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Not “If” But “How” — A Symposium on Climate Change

March 4, 2013 — “It’s not if the United States will do something about climate change,” said Gina McCarthy, recently nominated to head the U.S. Environmental Protection Agency. “It’s all about how.” McCarthy spoke February 21 at a two-day symposium sponsored by the Georgetown Climate Center.

Reducing carbon pollution, increasing energy efficiency and strengthening energy security all make sense — whether you are an economist, public health advocate or city planner, McCarthy said. “And if you are a family struggling to make ends meet, saving money on your energy bills and going farther on a gallon of gas — that makes a lot of sense too.”

The event brought together government officials and stakeholders to explore how to work together on climate and energy policy, and to build resilience to the inevitable consequences of climate change. 

Gov. Jack Markell of Delaware and Gov. Dannel Malloy of Connecticut were among those addressing the work of the states. Delaware’s strategies include supporting electric vehicles, reducing the number of coal plants, expanding mass transit and retrofitting homes and businesses.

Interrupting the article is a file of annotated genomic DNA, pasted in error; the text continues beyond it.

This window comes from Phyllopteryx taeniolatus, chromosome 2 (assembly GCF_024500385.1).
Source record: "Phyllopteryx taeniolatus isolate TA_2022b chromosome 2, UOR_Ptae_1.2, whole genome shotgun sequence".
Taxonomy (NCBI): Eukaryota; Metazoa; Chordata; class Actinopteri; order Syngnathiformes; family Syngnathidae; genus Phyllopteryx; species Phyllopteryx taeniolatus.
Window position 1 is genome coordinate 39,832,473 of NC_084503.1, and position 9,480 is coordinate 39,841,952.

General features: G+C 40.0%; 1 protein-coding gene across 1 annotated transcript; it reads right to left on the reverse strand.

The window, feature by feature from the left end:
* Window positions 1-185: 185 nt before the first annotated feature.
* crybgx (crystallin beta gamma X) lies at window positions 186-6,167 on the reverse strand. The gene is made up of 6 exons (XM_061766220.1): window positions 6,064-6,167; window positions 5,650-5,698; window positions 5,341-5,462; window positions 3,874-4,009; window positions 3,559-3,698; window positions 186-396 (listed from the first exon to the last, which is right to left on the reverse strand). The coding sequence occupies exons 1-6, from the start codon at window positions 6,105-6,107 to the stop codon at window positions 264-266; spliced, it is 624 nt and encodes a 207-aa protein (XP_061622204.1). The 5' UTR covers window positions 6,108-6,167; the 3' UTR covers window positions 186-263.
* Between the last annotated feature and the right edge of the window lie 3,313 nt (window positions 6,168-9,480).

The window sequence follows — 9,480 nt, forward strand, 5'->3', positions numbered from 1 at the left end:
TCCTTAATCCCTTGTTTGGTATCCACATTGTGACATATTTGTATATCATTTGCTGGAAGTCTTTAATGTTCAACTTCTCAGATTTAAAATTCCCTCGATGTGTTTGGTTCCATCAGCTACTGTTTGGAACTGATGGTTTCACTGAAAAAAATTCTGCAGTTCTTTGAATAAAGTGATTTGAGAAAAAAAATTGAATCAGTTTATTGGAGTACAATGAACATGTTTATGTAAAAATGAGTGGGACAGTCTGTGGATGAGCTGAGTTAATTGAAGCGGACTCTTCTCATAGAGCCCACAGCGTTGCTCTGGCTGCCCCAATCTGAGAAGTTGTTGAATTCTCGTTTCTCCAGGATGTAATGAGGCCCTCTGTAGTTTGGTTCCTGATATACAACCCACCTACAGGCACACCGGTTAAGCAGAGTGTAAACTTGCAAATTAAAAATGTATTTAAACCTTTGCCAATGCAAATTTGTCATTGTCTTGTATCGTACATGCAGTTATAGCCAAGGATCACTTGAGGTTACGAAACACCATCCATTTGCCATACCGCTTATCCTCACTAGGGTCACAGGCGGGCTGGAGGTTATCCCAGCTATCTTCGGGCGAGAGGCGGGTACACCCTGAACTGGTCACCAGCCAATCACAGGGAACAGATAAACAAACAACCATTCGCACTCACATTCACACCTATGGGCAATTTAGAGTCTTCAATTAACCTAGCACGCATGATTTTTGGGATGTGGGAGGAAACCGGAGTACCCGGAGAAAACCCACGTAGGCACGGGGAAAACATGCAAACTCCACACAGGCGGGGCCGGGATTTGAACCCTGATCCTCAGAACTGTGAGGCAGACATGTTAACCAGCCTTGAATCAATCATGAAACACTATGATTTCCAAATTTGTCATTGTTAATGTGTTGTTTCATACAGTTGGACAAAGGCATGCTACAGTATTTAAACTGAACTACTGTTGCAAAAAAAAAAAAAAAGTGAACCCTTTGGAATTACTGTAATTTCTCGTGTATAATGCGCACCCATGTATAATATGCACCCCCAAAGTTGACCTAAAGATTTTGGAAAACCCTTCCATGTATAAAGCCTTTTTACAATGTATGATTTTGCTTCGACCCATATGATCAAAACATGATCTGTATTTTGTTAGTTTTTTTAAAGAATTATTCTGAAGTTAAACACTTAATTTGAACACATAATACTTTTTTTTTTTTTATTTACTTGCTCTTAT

“We are making good progress on the emissions reduction side, but … as a low-lying coastal state, we also need to address our vulnerabilities to some of the climate impacts,” said Markell, noting that his state is one of those most endangered by sea level rise.

The Georgetown Climate Center, launched in February 2009, has worked with state and federal policymakers to advance effective climate policies. 

“This seems to be the right time to have a conversation about how to work together to address and respond to climate change and [find] solutions that build on the terrific work of the states,” said Climate Center Executive Director Vicki Arroyo (L’94).

A full list of events with video can be seen here.

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